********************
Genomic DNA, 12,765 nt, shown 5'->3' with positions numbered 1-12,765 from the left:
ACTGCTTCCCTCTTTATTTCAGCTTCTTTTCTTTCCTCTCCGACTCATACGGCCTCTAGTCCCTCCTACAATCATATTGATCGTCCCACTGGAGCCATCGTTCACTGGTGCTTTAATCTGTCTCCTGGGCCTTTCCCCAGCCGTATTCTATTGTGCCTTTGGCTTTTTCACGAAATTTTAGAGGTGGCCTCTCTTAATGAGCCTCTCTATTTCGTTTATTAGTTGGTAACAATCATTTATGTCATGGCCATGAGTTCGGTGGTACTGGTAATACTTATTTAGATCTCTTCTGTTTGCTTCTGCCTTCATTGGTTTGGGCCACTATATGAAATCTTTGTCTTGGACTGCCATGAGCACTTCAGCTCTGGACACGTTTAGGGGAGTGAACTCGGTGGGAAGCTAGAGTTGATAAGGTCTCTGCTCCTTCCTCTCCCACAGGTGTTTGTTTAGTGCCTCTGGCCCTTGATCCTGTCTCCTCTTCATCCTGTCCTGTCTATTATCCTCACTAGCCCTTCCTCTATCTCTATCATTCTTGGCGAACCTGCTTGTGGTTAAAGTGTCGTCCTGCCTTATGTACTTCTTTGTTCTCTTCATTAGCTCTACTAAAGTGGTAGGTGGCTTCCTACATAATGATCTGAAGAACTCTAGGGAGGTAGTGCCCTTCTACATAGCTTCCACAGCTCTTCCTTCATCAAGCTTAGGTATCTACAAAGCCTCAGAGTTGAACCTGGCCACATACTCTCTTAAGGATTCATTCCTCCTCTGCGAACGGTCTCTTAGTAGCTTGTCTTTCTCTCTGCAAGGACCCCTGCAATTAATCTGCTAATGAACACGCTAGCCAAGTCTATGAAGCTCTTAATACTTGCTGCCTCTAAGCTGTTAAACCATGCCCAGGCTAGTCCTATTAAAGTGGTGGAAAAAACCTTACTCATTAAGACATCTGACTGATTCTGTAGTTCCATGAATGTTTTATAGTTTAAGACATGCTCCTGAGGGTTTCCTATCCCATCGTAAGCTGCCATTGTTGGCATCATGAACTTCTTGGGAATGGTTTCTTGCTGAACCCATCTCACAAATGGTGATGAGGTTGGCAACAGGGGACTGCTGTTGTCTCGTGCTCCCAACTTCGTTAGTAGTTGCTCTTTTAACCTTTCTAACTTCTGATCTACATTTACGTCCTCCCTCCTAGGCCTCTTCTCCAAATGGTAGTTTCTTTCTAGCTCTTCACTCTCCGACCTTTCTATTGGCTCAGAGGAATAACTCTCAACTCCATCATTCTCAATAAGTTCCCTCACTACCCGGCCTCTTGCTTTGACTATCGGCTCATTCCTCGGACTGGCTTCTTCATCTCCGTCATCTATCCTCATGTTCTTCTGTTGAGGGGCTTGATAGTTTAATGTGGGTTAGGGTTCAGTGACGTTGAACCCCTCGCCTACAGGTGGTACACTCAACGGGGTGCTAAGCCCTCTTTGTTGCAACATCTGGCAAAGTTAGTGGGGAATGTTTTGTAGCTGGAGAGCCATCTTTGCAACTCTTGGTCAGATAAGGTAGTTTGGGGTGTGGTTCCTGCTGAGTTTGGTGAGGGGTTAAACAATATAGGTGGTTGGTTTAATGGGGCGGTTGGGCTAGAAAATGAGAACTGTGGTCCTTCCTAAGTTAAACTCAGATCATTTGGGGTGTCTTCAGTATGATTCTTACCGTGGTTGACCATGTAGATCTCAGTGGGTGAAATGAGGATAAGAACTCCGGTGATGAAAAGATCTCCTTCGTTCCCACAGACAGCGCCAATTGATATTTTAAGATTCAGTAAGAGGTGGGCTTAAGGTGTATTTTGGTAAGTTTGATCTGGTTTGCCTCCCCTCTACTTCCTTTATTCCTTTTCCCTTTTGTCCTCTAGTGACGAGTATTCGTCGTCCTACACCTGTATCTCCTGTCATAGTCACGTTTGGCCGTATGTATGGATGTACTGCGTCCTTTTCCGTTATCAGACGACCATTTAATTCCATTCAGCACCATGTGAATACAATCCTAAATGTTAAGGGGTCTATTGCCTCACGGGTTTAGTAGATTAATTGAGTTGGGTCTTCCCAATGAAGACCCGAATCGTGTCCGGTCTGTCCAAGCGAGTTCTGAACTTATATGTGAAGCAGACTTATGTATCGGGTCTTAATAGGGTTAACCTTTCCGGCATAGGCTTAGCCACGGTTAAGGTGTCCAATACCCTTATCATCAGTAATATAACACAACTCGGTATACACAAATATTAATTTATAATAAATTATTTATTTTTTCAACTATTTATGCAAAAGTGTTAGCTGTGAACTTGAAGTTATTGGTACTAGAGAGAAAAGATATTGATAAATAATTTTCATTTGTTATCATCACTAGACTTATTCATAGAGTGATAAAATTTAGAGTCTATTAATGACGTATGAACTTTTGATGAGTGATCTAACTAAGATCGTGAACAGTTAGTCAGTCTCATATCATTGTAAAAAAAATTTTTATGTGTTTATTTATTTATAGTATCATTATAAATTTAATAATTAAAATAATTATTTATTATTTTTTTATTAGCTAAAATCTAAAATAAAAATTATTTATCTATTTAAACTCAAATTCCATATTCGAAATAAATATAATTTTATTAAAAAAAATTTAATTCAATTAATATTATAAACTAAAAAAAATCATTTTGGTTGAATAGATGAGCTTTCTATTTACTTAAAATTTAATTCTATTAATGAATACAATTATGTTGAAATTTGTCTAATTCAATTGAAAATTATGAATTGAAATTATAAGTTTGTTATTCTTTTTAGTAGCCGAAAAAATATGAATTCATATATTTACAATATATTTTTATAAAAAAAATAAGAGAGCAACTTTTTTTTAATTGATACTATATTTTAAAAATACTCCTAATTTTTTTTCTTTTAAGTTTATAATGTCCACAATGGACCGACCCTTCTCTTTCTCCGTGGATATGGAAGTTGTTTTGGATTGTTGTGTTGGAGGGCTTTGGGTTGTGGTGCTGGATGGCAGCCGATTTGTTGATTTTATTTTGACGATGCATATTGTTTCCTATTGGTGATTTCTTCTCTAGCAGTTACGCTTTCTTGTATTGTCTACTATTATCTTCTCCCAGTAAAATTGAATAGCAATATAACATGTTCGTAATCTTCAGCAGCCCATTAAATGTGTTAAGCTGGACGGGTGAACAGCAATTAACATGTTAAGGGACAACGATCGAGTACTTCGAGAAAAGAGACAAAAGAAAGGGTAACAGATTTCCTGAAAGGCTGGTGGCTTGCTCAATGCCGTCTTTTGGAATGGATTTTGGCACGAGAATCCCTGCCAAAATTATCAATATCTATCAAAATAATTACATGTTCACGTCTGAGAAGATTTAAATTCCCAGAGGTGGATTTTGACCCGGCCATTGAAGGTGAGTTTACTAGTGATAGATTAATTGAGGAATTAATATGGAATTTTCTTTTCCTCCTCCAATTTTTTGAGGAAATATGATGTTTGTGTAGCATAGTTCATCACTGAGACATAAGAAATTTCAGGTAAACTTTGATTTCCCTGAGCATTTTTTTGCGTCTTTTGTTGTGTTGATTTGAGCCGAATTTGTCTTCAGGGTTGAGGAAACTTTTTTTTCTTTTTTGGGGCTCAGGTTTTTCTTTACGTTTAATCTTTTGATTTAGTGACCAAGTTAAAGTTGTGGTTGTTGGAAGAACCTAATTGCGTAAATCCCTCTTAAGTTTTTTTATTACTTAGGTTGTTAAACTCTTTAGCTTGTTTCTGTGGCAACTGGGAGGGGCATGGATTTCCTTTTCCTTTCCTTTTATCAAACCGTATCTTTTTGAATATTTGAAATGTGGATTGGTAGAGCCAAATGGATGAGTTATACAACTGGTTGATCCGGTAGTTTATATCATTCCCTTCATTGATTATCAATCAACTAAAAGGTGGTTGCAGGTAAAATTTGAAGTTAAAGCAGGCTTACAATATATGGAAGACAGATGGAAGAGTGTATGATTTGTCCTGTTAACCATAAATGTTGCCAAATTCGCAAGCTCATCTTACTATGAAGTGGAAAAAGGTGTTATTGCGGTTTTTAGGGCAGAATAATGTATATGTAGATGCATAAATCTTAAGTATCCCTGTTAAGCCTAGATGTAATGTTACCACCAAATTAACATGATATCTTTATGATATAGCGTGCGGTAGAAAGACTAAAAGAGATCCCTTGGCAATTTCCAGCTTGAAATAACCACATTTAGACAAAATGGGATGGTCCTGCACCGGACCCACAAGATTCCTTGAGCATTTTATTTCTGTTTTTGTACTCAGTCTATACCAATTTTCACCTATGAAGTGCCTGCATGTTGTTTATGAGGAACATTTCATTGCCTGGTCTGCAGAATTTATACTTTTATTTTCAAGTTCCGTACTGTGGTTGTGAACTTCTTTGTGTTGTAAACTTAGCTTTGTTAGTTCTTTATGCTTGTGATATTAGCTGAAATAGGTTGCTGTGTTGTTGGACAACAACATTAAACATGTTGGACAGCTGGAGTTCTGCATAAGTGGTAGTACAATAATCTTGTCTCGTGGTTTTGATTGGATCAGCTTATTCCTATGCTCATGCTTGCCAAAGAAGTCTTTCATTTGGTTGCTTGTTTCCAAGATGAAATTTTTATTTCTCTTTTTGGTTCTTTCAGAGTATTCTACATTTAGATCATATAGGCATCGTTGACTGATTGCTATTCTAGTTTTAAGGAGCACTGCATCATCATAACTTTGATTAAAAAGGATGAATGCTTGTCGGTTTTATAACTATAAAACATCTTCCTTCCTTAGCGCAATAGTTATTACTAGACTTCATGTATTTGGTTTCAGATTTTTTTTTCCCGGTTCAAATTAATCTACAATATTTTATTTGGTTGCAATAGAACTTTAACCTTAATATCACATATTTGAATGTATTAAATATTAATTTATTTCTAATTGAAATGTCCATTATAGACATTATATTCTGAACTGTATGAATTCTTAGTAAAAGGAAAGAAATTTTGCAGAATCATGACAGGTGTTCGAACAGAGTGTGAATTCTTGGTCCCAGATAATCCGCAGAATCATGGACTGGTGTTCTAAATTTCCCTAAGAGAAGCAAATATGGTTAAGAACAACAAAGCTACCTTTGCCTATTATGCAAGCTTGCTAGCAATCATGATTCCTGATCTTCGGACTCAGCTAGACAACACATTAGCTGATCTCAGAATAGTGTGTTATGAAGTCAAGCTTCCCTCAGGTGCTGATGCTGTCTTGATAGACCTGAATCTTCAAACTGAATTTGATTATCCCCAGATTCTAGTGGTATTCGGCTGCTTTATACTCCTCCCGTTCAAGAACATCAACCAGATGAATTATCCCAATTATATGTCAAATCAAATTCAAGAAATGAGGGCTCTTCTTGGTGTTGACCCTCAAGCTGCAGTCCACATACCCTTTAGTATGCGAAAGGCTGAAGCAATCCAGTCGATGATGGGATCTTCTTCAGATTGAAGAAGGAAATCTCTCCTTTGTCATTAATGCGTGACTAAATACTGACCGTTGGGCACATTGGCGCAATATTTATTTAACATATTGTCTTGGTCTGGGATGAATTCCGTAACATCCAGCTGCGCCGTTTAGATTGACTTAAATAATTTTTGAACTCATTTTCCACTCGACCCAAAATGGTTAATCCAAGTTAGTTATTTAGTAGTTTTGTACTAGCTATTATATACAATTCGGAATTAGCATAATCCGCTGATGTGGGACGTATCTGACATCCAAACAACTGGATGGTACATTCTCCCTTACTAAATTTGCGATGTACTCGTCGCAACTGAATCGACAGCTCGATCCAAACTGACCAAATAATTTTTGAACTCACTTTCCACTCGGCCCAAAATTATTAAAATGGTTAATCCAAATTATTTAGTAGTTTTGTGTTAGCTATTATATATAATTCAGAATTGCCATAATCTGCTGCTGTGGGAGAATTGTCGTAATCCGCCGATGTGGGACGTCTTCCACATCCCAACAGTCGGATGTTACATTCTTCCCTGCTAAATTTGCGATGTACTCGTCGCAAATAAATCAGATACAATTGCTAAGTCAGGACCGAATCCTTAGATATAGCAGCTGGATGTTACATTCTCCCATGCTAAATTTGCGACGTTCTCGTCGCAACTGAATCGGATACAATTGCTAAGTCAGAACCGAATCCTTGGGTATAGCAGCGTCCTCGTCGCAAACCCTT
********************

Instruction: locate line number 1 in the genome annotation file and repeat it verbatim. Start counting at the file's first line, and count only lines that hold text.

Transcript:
Genomic DNA, 12,765 nt, shown 5'->3' with positions numbered 1-12,765 from the left: